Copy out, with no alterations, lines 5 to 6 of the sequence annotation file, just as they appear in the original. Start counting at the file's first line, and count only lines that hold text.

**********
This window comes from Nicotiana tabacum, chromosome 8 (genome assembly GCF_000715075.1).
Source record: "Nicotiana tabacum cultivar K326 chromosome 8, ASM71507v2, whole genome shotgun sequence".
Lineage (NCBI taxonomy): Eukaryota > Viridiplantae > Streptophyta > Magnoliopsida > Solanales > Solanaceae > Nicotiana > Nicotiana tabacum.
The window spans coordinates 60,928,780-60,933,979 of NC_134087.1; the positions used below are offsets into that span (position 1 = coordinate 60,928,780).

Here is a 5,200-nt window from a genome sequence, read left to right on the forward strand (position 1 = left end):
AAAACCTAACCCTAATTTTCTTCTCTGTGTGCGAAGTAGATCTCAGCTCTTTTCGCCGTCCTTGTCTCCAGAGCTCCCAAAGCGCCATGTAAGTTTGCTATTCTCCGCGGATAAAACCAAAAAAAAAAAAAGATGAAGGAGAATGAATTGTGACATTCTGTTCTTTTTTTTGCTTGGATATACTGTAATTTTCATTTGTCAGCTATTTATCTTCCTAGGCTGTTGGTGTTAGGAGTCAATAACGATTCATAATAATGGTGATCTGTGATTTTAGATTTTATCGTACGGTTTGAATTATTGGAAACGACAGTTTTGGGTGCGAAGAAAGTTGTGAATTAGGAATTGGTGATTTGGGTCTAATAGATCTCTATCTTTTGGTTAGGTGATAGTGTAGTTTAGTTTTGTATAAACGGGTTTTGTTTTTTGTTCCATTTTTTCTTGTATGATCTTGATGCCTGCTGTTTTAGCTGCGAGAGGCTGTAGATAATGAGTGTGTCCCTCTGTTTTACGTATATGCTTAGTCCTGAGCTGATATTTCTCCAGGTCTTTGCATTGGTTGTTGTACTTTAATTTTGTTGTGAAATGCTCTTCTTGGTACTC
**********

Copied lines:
Here is a 5,200-nt window from a genome sequence, read left to right on the forward strand (position 1 = left end):
AAAACCTAACCCTAATTTTCTTCTCTGTGTGCGAAGTAGATCTCAGCTCTTTTCGCCGTCCTTGTCTCCAGAGCTCCCAAAGCGCCATGTAAGTTTGCTATTCTCCGCGGATAAAACCAAAAAAAAAAAAAGATGAAGGAGAATGAATTGTGACATTCTGTTCTTTTTTTTGCTTGGATATACTGTAATTTTCATTTGTCAGCTATTTATCTTCCTAGGCTGTTGGTGTTAGGAGTCAATAACGATTCATAATAATGGTGATCTGTGATTTTAGATTTTATCGTACGGTTTGAATTATTGGAAACGACAGTTTTGGGTGCGAAGAAAGTTGTGAATTAGGAATTGGTGATTTGGGTCTAATAGATCTCTATCTTTTGGTTAGGTGATAGTGTAGTTTAGTTTTGTATAAACGGGTTTTGTTTTTTGTTCCATTTTTTCTTGTATGATCTTGATGCCTGCTGTTTTAGCTGCGAGAGGCTGTAGATAATGAGTGTGTCCCTCTGTTTTACGTATATGCTTAGTCCTGAGCTGATATTTCTCCAGGTCTTTGCATTGGTTGTTGTACTTTAATTTTGTTGTGAAATGCTCTTCTTGGTACTC